And it rarely happens.

The reality is  that Short films go nowhere. It’s simple logic. Short films aren’t Features.

  • People pay to see a feature and it needs to maintain their interest for 2 hours.
  • Short films are watched on Youtube for free and forgotten about.

It’s very simple:

…To Direct Feature Films, You Have to Direct Feature Films

That’s the Secret that most filmmakers completely miss. Instead of trying to make a short film and hope you get noticed, you have to instead leverage all the low cost digital filmmaking equipment available to you and make your own darn feature length movie.

That’s your “Foot in the Door”. That’s your “Connection” and your “Hook Up”.

To Direct, You Don’t Need “Connections”

Wes Craven nearly ran out of money trying to make “Nightmare on Elm Street”. He had no connections to finance his movie. Nobody cared about his weird “Freddy Kruger” character. Nobody knew who he was. The movie was not expected to do well.. but it was a hit.

THEN, Craven got connections.

Many people are confused about needing “connections” to eventually end up Directing movie. It doesn’t work that way. In film, it isn’t about who you know, it’s about what you can produce. Try to name anyone who went to NYU, USC, or AFI in the last 10 years who got “connected” and transitioned that into a Directing job? It’s extremely rare.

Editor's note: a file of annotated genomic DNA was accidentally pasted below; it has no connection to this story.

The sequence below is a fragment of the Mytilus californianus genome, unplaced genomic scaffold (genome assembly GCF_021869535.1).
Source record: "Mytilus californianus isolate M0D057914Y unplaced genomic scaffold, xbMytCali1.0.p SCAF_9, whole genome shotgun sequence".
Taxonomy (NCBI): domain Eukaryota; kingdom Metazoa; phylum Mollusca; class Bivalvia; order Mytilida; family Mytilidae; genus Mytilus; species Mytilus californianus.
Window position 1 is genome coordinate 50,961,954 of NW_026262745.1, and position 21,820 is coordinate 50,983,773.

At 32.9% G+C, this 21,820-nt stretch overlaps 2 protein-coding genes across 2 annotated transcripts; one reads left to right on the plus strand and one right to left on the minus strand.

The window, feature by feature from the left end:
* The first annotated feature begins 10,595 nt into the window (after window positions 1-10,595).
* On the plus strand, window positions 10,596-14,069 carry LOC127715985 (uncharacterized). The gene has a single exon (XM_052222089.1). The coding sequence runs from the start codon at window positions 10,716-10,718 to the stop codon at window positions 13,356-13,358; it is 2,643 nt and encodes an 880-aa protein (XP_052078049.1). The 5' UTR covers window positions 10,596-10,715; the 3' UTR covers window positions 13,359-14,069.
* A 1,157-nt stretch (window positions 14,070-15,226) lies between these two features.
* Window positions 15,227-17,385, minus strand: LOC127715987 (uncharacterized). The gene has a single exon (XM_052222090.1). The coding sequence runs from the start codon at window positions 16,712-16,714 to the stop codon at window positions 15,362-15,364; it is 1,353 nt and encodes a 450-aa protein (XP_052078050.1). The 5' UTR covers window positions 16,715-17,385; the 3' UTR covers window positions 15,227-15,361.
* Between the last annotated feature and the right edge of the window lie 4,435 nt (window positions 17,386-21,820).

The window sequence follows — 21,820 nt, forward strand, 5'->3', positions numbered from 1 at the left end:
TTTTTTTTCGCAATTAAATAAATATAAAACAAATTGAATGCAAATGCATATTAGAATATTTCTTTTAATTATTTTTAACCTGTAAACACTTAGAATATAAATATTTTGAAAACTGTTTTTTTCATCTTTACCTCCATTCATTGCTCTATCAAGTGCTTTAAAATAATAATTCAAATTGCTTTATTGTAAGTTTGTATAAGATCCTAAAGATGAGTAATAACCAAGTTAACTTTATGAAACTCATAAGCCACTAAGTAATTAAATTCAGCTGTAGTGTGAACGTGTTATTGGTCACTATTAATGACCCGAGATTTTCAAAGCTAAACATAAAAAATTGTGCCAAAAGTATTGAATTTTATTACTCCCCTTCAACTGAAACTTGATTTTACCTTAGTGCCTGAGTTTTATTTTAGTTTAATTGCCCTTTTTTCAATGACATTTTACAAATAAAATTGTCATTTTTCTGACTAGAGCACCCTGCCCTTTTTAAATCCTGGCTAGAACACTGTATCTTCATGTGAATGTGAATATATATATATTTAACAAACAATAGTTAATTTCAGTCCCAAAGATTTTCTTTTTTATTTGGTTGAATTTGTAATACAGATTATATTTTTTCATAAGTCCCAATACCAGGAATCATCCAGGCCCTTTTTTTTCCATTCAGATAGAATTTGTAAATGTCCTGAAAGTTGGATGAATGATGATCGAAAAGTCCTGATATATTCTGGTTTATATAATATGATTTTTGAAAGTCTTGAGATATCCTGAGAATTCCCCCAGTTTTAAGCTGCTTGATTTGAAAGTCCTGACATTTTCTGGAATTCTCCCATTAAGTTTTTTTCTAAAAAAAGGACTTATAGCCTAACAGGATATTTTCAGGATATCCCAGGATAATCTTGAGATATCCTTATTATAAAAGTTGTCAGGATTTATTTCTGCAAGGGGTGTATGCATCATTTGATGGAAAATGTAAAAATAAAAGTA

Directing is about Passion, Dedication, Innovation, and being a Leader.

The Time to Direct a Feature is NOW

Everything you need to Direct a Feature Film is available to you. You have access to High Quality Digital Cameras, Lights, and Pro Editing Software on your Home Computer. You even have something never before possible in the history of cinema: a way to reach and sell your movie directly to your audience.

In the past, making a feature film cost hundreds of thousands of dollars. And even if you finished one, the chances of anyone seeing it were minmal; you needed a distribution deal, you were competing with major studios to get space in a movie theater or a spot on the shelves at a Blockbuster video.

Now, you can put together your own Production Studio for less than one class at film school. You can shoot a Feature in your Hometown and Distribute it Worldwide via the Internet.